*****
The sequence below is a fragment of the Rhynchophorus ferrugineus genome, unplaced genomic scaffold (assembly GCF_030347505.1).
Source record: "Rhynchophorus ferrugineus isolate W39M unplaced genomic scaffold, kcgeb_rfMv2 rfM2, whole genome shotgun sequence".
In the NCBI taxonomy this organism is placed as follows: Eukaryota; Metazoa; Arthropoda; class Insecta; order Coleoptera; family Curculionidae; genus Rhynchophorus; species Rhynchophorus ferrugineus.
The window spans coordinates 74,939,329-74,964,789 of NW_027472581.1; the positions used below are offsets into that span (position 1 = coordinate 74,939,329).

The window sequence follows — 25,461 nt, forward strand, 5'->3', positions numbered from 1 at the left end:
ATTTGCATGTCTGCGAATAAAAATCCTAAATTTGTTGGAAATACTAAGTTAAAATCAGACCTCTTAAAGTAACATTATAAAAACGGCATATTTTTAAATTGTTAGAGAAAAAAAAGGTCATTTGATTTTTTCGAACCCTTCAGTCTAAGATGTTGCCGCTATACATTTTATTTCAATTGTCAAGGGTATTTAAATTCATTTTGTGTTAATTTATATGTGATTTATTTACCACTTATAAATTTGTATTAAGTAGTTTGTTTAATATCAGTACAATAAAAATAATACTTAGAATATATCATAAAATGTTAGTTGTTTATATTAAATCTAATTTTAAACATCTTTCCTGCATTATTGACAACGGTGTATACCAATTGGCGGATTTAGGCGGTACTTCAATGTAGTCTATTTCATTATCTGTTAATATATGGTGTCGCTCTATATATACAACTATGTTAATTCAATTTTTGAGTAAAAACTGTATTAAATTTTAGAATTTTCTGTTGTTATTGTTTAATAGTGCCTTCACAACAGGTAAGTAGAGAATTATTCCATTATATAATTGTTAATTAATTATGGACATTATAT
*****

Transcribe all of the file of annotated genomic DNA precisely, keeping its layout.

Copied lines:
The sequence below is a fragment of the Rhynchophorus ferrugineus genome, unplaced genomic scaffold (assembly GCF_030347505.1).
Source record: "Rhynchophorus ferrugineus isolate W39M unplaced genomic scaffold, kcgeb_rfMv2 rfM2, whole genome shotgun sequence".
In the NCBI taxonomy this organism is placed as follows: Eukaryota; Metazoa; Arthropoda; class Insecta; order Coleoptera; family Curculionidae; genus Rhynchophorus; species Rhynchophorus ferrugineus.
The window spans coordinates 74,939,329-74,964,789 of NW_027472581.1; the positions used below are offsets into that span (position 1 = coordinate 74,939,329).

The window sequence follows — 25,461 nt, forward strand, 5'->3', positions numbered from 1 at the left end:
ATTTGCATGTCTGCGAATAAAAATCCTAAATTTGTTGGAAATACTAAGTTAAAATCAGACCTCTTAAAGTAACATTATAAAAACGGCATATTTTTAAATTGTTAGAGAAAAAAAAGGTCATTTGATTTTTTCGAACCCTTCAGTCTAAGATGTTGCCGCTATACATTTTATTTCAATTGTCAAGGGTATTTAAATTCATTTTGTGTTAATTTATATGTGATTTATTTACCACTTATAAATTTGTATTAAGTAGTTTGTTTAATATCAGTACAATAAAAATAATACTTAGAATATATCATAAAATGTTAGTTGTTTATATTAAATCTAATTTTAAACATCTTTCCTGCATTATTGACAACGGTGTATACCAATTGGCGGATTTAGGCGGTACTTCAATGTAGTCTATTTCATTATCTGTTAATATATGGTGTCGCTCTATATATACAACTATGTTAATTCAATTTTTGAGTAAAAACTGTATTAAATTTTAGAATTTTCTGTTGTTATTGTTTAATAGTGCCTTCACAACAGGTAAGTAGAGAATTATTCCATTATATAATTGTTAATTAATTATGGACATTATAT